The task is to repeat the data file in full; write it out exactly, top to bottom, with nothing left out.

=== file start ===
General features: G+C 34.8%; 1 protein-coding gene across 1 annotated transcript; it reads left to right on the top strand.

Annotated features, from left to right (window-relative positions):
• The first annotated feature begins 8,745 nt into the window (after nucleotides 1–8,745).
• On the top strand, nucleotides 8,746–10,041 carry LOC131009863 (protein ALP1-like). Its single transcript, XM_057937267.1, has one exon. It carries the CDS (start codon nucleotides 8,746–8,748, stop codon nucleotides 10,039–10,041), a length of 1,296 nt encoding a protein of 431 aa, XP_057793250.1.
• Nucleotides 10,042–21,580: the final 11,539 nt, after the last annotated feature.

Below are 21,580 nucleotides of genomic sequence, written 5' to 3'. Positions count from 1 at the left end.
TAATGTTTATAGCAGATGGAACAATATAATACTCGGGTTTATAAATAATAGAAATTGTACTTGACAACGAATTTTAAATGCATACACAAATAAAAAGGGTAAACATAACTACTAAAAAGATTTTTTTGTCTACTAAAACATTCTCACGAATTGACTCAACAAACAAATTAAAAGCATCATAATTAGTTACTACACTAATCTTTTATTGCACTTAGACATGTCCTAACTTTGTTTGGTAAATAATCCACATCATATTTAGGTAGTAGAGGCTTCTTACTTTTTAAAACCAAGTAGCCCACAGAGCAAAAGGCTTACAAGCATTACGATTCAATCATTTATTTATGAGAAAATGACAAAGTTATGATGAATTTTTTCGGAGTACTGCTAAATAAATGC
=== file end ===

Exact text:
General features: G+C 34.8%; 1 protein-coding gene across 1 annotated transcript; it reads left to right on the top strand.

Annotated features, from left to right (window-relative positions):
• The first annotated feature begins 8,745 nt into the window (after nucleotides 1–8,745).
• On the top strand, nucleotides 8,746–10,041 carry LOC131009863 (protein ALP1-like). Its single transcript, XM_057937267.1, has one exon. It carries the CDS (start codon nucleotides 8,746–8,748, stop codon nucleotides 10,039–10,041), a length of 1,296 nt encoding a protein of 431 aa, XP_057793250.1.
• Nucleotides 10,042–21,580: the final 11,539 nt, after the last annotated feature.

Below are 21,580 nucleotides of genomic sequence, written 5' to 3'. Positions count from 1 at the left end.
TAATGTTTATAGCAGATGGAACAATATAATACTCGGGTTTATAAATAATAGAAATTGTACTTGACAACGAATTTTAAATGCATACACAAATAAAAAGGGTAAACATAACTACTAAAAAGATTTTTTTGTCTACTAAAACATTCTCACGAATTGACTCAACAAACAAATTAAAAGCATCATAATTAGTTACTACACTAATCTTTTATTGCACTTAGACATGTCCTAACTTTGTTTGGTAAATAATCCACATCATATTTAGGTAGTAGAGGCTTCTTACTTTTTAAAACCAAGTAGCCCACAGAGCAAAAGGCTTACAAGCATTACGATTCAATCATTTATTTATGAGAAAATGACAAAGTTATGATGAATTTTTTCGGAGTACTGCTAAATAAATGC